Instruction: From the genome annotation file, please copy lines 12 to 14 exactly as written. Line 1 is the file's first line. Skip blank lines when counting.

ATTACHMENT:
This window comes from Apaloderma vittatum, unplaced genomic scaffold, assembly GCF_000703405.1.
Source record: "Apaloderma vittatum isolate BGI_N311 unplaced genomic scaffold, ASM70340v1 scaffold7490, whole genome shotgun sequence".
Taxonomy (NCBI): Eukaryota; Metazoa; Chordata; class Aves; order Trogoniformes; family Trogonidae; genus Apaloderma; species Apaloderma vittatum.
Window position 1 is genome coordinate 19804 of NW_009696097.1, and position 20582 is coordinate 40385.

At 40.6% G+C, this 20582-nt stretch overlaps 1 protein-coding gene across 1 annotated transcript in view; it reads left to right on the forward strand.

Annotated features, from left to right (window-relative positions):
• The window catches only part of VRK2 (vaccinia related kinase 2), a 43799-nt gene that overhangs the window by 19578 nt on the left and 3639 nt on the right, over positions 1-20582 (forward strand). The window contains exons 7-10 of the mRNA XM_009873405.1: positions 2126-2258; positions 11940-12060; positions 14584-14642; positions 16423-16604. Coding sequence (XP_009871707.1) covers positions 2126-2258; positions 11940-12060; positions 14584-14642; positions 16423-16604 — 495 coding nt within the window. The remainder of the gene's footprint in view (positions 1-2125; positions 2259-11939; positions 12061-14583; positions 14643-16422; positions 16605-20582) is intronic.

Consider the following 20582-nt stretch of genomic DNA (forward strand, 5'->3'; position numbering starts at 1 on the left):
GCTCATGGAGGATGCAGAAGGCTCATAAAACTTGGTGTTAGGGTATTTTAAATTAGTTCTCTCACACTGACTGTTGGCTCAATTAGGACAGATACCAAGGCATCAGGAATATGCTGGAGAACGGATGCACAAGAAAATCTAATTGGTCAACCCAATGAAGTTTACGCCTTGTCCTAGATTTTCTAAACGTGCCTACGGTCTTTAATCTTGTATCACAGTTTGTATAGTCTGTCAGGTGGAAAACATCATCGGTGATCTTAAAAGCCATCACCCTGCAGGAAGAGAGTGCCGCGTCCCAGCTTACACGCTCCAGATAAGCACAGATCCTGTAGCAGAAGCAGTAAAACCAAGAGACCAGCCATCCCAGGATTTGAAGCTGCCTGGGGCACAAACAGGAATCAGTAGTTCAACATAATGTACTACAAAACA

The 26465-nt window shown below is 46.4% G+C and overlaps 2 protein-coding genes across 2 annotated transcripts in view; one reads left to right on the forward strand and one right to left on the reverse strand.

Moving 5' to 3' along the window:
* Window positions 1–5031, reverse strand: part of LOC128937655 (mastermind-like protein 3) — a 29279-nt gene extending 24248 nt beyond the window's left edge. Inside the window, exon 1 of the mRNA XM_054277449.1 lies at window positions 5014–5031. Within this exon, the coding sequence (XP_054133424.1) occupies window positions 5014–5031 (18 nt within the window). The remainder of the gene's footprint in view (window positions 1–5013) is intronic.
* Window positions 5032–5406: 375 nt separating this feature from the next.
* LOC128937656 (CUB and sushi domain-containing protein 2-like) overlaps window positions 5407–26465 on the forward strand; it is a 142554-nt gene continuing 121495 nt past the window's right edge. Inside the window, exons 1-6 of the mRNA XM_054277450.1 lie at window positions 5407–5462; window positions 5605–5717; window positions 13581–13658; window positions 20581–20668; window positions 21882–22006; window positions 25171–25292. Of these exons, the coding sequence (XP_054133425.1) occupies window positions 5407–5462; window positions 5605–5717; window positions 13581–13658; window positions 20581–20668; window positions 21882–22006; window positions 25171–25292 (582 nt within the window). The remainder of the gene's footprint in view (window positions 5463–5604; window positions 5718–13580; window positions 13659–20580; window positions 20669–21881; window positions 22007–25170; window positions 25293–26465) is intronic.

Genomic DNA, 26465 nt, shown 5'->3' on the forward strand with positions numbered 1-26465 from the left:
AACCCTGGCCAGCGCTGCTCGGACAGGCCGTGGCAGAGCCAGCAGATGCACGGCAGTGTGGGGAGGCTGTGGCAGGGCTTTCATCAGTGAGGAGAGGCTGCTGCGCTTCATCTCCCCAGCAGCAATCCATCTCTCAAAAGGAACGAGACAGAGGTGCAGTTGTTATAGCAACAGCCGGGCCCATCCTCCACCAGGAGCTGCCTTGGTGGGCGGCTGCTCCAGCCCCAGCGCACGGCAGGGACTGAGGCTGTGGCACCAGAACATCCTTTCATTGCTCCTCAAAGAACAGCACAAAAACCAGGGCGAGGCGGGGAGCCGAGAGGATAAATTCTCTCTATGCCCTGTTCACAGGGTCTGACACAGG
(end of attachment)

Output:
* Window positions 1–5031, reverse strand: part of LOC128937655 (mastermind-like protein 3) — a 29279-nt gene extending 24248 nt beyond the window's left edge. Inside the window, exon 1 of the mRNA XM_054277449.1 lies at window positions 5014–5031. Within this exon, the coding sequence (XP_054133424.1) occupies window positions 5014–5031 (18 nt within the window). The remainder of the gene's footprint in view (window positions 1–5013) is intronic.
* Window positions 5032–5406: 375 nt separating this feature from the next.
* LOC128937656 (CUB and sushi domain-containing protein 2-like) overlaps window positions 5407–26465 on the forward strand; it is a 142554-nt gene continuing 121495 nt past the window's right edge. Inside the window, exons 1-6 of the mRNA XM_054277450.1 lie at window positions 5407–5462; window positions 5605–5717; window positions 13581–13658; window positions 20581–20668; window positions 21882–22006; window positions 25171–25292. Of these exons, the coding sequence (XP_054133425.1) occupies window positions 5407–5462; window positions 5605–5717; window positions 13581–13658; window positions 20581–20668; window positions 21882–22006; window positions 25171–25292 (582 nt within the window). The remainder of the gene's footprint in view (window positions 5463–5604; window positions 5718–13580; window positions 13659–20580; window positions 20669–21881; window positions 22007–25170; window positions 25293–26465) is intronic.